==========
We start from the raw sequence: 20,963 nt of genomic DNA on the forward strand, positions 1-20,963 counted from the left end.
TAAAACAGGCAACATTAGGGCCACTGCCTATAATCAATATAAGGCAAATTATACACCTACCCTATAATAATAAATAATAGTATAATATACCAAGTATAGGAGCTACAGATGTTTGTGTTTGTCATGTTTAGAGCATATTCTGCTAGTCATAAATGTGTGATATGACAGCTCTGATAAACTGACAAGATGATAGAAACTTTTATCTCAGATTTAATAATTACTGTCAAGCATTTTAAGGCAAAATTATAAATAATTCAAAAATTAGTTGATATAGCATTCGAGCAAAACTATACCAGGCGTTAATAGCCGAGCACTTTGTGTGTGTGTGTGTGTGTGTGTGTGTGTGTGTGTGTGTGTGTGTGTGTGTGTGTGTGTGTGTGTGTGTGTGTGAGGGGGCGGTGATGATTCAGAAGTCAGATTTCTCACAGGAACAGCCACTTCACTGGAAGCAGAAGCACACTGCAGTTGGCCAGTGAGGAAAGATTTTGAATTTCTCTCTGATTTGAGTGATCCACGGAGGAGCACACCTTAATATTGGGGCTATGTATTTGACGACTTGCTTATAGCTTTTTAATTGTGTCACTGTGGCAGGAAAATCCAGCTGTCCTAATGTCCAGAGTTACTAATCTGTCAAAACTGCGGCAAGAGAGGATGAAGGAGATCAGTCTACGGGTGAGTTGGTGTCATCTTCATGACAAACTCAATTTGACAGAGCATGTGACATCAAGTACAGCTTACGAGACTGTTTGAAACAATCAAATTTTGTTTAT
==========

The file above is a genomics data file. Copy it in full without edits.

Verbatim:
We start from the raw sequence: 20,963 nt of genomic DNA on the forward strand, positions 1-20,963 counted from the left end.
TAAAACAGGCAACATTAGGGCCACTGCCTATAATCAATATAAGGCAAATTATACACCTACCCTATAATAATAAATAATAGTATAATATACCAAGTATAGGAGCTACAGATGTTTGTGTTTGTCATGTTTAGAGCATATTCTGCTAGTCATAAATGTGTGATATGACAGCTCTGATAAACTGACAAGATGATAGAAACTTTTATCTCAGATTTAATAATTACTGTCAAGCATTTTAAGGCAAAATTATAAATAATTCAAAAATTAGTTGATATAGCATTCGAGCAAAACTATACCAGGCGTTAATAGCCGAGCACTTTGTGTGTGTGTGTGTGTGTGTGTGTGTGTGTGTGTGTGTGTGTGTGTGTGTGTGTGTGTGTGTGTGTGTGTGTGAGGGGGCGGTGATGATTCAGAAGTCAGATTTCTCACAGGAACAGCCACTTCACTGGAAGCAGAAGCACACTGCAGTTGGCCAGTGAGGAAAGATTTTGAATTTCTCTCTGATTTGAGTGATCCACGGAGGAGCACACCTTAATATTGGGGCTATGTATTTGACGACTTGCTTATAGCTTTTTAATTGTGTCACTGTGGCAGGAAAATCCAGCTGTCCTAATGTCCAGAGTTACTAATCTGTCAAAACTGCGGCAAGAGAGGATGAAGGAGATCAGTCTACGGGTGAGTTGGTGTCATCTTCATGACAAACTCAATTTGACAGAGCATGTGACATCAAGTACAGCTTACGAGACTGTTTGAAACAATCAAATTTTGTTTAT